10 Takeaways from the IIP numbers for October 2016

The IIP for the month of October 2016 came in sharply lower at -1.9% on a YOY basis. The pressure obviously comes from the manufacturing sector because the core sector has shown good growth in the month of October. What is pertinent is that this refers to the period before the pressure of demonetization started on November 09th. That means IIP numbers may come under further pressure in the months of November and December. The chart below depicts the relationship between IIP, Manufacturing Growth and the Core Sector growth over the last 18 months…

image

The above chart depicts a very clear and strong positive correlation between manufacturing growth and IIP. However, IIP has been at divergence with the Core Sector growth as the IIP is dependent on the manufacturing sector to the extent of over 75%. In fact, both the IIP and the manufacturing growth have been struggling to stay in positive territory. This raises doubts over the full year IIP that can be achieved for this fiscal as well as the full year GDP number. While Manufacturing is smaller than Services sector in the GDP basket, it is manufacturing that provides the alpha for the GDP. That is the reason IIP becomes so critical!

What are the 10 key takeaways from the IIP numbers for October 2016…

  1. The negative IIP growth rate of (-1.9%) was pushed down by manufacturing and mining. While mining showed negative growth of (-1.1%), manufacturing showed negative growth of (-2.4%). Only electricity showed a positive growth of 1.1% for October 2016.
  1. On a YOY basis, all the three sectors performed worse than October 2015. While mining and manufacturing slipped deeper into negative territory, electricity saw its positive growth taper over the last one year
  1. 12 out of the 22 industry groups in the IIP basket showed negative growth for the month of October 2016. This has approximately been the performance of the advance/decline ratio in the last few months as far as the IIP basket is concerned.
  1. Electrical machinery, office equipment, computing machinery and wood products were among the key sectors that showed a deeply negative growth in IIP for the month of October 2016. These sectors have consistently underperformed the IIP average.
  1. Some of the positive drivers for IIP were sectors like coke, refined petroleum, motor vehicles, trailers and basic metals. Motor vehicles have seen a spurt in demand on the back of the OROP and 7CPC infusion of cash
  1. The concern is that in terms of user-based classification, capital goods continues to be the worst performer with a negative growth of (-29.5%) for the month of Oct 2016. This figure has been consistently below the -20% mark for the past few months.
  1. Among specific products, electrical cables, rubber products and aluminium extrusions saw a negative IIP growth. These are products dependent on industrial demand and a slowdown in industrial demand has been largely responsible for the negative contribution of these products. On the positive side Hot Rolled Coils (HRC) and commercial vehicles contributed to propping up the IIP. HRC output was largely on the back of the favourable Minimum Import Price (MIP) policy followed by the government to support the steel sector. Commercial vehicles demand has been an outcome of good monsoons and a bumper Kharif crop this year.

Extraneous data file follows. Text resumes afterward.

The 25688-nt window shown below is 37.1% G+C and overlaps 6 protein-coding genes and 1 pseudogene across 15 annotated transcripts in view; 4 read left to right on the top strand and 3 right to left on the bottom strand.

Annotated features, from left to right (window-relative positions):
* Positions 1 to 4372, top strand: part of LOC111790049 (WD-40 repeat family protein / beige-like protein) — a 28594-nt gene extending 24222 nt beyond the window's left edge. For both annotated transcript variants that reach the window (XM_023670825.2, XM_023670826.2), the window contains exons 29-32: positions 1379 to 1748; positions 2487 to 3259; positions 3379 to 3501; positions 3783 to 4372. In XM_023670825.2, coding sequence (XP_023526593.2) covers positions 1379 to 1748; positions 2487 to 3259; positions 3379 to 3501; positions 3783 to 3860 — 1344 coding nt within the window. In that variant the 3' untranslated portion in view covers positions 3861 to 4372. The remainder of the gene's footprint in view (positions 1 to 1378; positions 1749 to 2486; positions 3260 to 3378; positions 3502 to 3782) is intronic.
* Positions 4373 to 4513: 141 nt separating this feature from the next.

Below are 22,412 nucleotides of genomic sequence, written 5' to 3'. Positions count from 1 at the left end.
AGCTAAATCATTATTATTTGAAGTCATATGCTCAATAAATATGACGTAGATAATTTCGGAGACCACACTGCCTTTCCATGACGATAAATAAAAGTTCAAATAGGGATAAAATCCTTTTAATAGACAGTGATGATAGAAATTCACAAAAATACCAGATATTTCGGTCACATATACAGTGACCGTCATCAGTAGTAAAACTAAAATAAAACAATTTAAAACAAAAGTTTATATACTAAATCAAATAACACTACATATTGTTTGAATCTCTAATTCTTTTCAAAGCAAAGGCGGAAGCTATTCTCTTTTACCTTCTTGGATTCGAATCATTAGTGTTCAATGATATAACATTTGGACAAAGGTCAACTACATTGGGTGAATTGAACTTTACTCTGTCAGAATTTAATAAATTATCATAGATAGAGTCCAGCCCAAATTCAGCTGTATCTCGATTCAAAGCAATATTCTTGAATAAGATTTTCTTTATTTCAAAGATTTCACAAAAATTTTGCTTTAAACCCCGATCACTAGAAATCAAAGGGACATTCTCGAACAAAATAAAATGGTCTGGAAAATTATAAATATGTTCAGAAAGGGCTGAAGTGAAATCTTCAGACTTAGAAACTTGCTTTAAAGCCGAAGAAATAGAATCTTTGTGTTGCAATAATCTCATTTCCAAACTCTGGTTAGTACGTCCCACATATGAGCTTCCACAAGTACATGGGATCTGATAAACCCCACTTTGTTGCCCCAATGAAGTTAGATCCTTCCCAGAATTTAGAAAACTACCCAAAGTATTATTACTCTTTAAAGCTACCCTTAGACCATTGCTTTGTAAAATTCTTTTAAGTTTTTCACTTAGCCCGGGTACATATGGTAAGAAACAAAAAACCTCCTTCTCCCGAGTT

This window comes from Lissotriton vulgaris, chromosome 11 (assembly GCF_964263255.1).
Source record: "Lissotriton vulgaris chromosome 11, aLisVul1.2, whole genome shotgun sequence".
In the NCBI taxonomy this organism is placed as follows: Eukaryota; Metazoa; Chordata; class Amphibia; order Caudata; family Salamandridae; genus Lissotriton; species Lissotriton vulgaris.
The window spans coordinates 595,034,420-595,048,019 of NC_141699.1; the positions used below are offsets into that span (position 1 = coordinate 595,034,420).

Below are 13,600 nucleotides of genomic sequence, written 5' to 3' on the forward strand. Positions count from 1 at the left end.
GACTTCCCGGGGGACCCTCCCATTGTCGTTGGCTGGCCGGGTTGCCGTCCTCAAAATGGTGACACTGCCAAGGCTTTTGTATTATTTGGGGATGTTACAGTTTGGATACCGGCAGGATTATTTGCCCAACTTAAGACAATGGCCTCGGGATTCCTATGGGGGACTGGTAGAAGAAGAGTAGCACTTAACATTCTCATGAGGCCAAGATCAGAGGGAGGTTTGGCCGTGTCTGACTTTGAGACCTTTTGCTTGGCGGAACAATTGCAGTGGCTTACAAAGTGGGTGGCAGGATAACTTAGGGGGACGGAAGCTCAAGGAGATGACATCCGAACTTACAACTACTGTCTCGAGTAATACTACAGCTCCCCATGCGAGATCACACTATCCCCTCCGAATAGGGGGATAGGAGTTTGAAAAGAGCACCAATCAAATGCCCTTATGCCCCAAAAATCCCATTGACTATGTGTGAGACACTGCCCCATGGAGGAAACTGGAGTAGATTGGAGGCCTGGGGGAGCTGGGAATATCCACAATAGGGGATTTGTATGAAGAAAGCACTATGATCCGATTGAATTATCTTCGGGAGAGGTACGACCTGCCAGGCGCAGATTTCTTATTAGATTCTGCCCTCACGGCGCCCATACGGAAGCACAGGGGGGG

1. There is a very important demonetization angle to the entire IIP debate. The impact of demonetization will be felt more acutely in the months of November and December when the data comes out in the coming months. The pressure is already being felt by the SME and rural sector and that is likely to spread to the industry at large.
  1. What will be the impact of IIP on the repo rates and the RBI monetary stance? Normally low IIP is a basket case for cutting interest rates. Technically, this will make funds available to industry at lower cost and that will help push up production. But the major challenge currently is that industry is already operating at 70% capacity utilization. That means the real problem is insufficiency of demand. Unless the demand picks up, it is hard to envisage companies investing more and increasing production. Hence IIP is likely to remain subdued. This may dissuade the RBI from cutting repo rates as it is unlikely to translate into higher bank lending and higher output. That thinking was already visible in the monetary policy of December 07th.
  1. Lastly, what do these IIP numbers hold for the full year IIP and the full year GDP? At the current pace, the full year IIP will be just around 2-3%. This will mean that sustaining 7.5% GDP growth will be extremely difficult. The recent RBI policy has already downsized the GVA for the full year 2016-17 to 7.1%, nearly 50 bps lower than their previous estimates. Goldman Sachs is already projecting GDP for 2016-17 at just 6.3%. It will be interesting to see how capital flows into India will react if that growth advantage over China narrows substantially. That could be the big challenge posed by the IIP number!

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